Pragmatic (Social) Language Adaptations to Typical Classroom Routines

  1. Upon ARRIVAL, encourage kids to greet adults and peers.

2.  At FREE PLAY, reinforce children playing, sharing, helping, and talking to each other.  Dividing the room into centers/designated areas and breaking children into small groups can help facilitate this.

3.  At CIRCLE, introduce topics vaguely to encourage student participation by:

a)    Giving clues (ex:  “Today we’re talking about a place.  Teachers work there, and students sometimes ride a bus to get there.”)

b)    Having students gain more information by asking question (ex:  “Today, we’re talking about a place. . . [wait for/cue as necessary for student questions].

4.   At ART, describe and/or have students describe three or four features of the art project.  For example, before or after   making a spider, say “It’s an animal.  It’s black.  It has 8 legs and spins a web.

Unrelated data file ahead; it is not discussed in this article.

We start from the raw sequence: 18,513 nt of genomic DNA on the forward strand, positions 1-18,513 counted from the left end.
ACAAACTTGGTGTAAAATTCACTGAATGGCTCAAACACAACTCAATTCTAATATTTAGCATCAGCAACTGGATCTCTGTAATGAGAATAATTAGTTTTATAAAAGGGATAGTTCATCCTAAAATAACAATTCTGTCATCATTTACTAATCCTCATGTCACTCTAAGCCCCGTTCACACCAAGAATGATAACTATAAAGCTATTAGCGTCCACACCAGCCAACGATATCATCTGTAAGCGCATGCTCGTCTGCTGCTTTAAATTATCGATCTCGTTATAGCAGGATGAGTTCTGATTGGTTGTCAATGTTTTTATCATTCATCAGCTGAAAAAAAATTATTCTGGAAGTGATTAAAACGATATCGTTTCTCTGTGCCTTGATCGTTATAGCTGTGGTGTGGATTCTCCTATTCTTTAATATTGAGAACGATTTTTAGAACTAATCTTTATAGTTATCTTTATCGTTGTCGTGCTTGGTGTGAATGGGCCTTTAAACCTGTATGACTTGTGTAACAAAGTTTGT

5.  At SNACK, have helpers (ex:  cup passer or napkin passer) ask peers if they want the object they are distributing.  For example, “Jimmy, do you want a napkin?”  Also, encourage informal conversations about the topic of the day.

 6.  Play GROUP GAMES that encourage skills in using and listening to language.  Examples include:

a)    Simon Says – have children take turns giving and following directions

b)    Musical Chairs – have children listen for music to stop; consider having them share chairs with peers when there are less chairs than children

c)    When naming kids to take turns in a game, give descriptions of each child as its his/her opportunity to take a turn (“The next child to take a turn is . . . a boy wearing jeans and a blue striped shirt”)

d)    Give conditional directions in games (“If you’re a girl with brown hair, stand up, etc.).

by Mary Jane Fledderjohn, MS, CCC-SLP/L

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